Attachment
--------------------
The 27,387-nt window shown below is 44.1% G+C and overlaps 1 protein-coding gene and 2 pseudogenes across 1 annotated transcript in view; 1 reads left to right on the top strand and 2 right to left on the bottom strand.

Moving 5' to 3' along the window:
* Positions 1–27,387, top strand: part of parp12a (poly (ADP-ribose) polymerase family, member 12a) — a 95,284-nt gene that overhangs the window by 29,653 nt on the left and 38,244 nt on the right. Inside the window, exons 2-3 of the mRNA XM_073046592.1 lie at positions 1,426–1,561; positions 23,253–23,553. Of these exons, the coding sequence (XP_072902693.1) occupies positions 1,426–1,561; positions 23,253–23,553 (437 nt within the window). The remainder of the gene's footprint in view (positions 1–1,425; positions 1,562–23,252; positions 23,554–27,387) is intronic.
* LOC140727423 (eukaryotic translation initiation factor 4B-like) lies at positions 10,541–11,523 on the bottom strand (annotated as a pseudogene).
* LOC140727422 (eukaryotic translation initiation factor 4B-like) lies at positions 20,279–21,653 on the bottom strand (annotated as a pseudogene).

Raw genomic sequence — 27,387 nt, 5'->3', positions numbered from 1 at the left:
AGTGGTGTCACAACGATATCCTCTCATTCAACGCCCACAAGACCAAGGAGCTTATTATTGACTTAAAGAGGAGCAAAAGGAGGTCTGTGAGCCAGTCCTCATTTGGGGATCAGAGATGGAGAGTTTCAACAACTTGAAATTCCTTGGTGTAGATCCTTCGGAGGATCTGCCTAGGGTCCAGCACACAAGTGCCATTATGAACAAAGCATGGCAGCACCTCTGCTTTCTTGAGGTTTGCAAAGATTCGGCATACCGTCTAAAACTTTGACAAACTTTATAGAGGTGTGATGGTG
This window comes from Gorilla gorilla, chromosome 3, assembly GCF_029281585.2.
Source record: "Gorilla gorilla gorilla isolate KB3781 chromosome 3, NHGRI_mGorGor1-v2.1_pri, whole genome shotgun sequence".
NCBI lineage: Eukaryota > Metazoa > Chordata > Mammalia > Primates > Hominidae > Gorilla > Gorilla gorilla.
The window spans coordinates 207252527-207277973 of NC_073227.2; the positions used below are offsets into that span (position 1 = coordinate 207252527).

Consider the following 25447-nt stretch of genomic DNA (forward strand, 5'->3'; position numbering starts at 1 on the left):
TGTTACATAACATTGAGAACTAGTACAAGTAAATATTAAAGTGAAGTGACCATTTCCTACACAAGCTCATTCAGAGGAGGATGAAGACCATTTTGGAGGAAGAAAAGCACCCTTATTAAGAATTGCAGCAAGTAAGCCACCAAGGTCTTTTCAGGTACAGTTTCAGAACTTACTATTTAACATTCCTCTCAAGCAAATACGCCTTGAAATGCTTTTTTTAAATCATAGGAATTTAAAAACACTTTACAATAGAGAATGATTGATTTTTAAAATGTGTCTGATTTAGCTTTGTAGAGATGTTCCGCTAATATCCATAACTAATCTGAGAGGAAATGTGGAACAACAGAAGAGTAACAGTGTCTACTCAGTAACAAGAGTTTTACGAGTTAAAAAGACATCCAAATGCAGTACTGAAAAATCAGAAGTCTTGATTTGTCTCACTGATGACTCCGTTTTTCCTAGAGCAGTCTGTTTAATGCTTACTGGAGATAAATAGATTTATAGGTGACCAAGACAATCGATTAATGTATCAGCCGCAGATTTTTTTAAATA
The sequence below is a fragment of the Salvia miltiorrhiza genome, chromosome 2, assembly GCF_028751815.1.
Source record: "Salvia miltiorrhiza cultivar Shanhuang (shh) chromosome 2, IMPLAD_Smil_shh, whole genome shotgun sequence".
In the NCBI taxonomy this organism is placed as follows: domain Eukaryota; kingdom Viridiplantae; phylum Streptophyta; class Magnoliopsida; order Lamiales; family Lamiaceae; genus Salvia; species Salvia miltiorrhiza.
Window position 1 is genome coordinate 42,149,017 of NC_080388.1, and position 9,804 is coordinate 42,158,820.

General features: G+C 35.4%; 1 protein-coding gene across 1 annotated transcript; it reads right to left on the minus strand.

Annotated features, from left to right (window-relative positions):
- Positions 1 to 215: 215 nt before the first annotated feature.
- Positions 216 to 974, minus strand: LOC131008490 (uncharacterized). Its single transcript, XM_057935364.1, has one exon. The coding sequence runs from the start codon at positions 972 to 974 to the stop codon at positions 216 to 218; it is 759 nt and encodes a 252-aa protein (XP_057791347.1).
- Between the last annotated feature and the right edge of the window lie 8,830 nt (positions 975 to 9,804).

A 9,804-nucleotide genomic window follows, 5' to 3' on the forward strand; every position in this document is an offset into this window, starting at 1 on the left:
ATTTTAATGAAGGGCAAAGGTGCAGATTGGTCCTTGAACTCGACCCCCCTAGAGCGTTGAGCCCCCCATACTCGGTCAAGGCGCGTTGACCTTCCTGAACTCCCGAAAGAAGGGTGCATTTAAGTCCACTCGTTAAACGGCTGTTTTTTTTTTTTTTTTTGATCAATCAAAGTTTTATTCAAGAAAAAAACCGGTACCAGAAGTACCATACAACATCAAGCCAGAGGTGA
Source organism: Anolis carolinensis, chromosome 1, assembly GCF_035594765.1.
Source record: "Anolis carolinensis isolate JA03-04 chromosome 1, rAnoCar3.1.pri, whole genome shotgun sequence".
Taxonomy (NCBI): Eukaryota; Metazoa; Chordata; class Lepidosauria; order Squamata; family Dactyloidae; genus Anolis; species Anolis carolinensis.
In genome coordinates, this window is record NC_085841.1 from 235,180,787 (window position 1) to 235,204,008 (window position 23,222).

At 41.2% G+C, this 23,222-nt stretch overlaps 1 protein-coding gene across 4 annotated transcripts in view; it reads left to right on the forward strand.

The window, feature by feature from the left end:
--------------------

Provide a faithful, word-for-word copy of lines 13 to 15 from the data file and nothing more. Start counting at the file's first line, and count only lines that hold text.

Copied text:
TGTTACATAACATTGAGAACTAGTACAAGTAAATATTAAAGTGAAGTGACCATTTCCTACACAAGCTCATTCAGAGGAGGATGAAGACCATTTTGGAGGAAGAAAAGCACCCTTATTAAGAATTGCAGCAAGTAAGCCACCAAGGTCTTTTCAGGTACAGTTTCAGAACTTACTATTTAACATTCCTCTCAAGCAAATACGCCTTGAAATGCTTTTTTTAAATCATAGGAATTTAAAAACACTTTACAATAGAGAATGATTGATTTTTAAAATGTGTCTGATTTAGCTTTGTAGAGATGTTCCGCTAATATCCATAACTAATCTGAGAGGAAATGTGGAACAACAGAAGAGTAACAGTGTCTACTCAGTAACAAGAGTTTTACGAGTTAAAAAGACATCCAAATGCAGTACTGAAAAATCAGAAGTCTTGATTTGTCTCACTGATGACTCCGTTTTTCCTAGAGCAGTCTGTTTAATGCTTACTGGAGATAAATAGATTTATAGGTGACCAAGACAATCGATTAATGTATCAGCCGCAGATTTTTTTAAATA
The sequence below is a fragment of the Salvia miltiorrhiza genome, chromosome 2, assembly GCF_028751815.1.
Source record: "Salvia miltiorrhiza cultivar Shanhuang (shh) chromosome 2, IMPLAD_Smil_shh, whole genome shotgun sequence".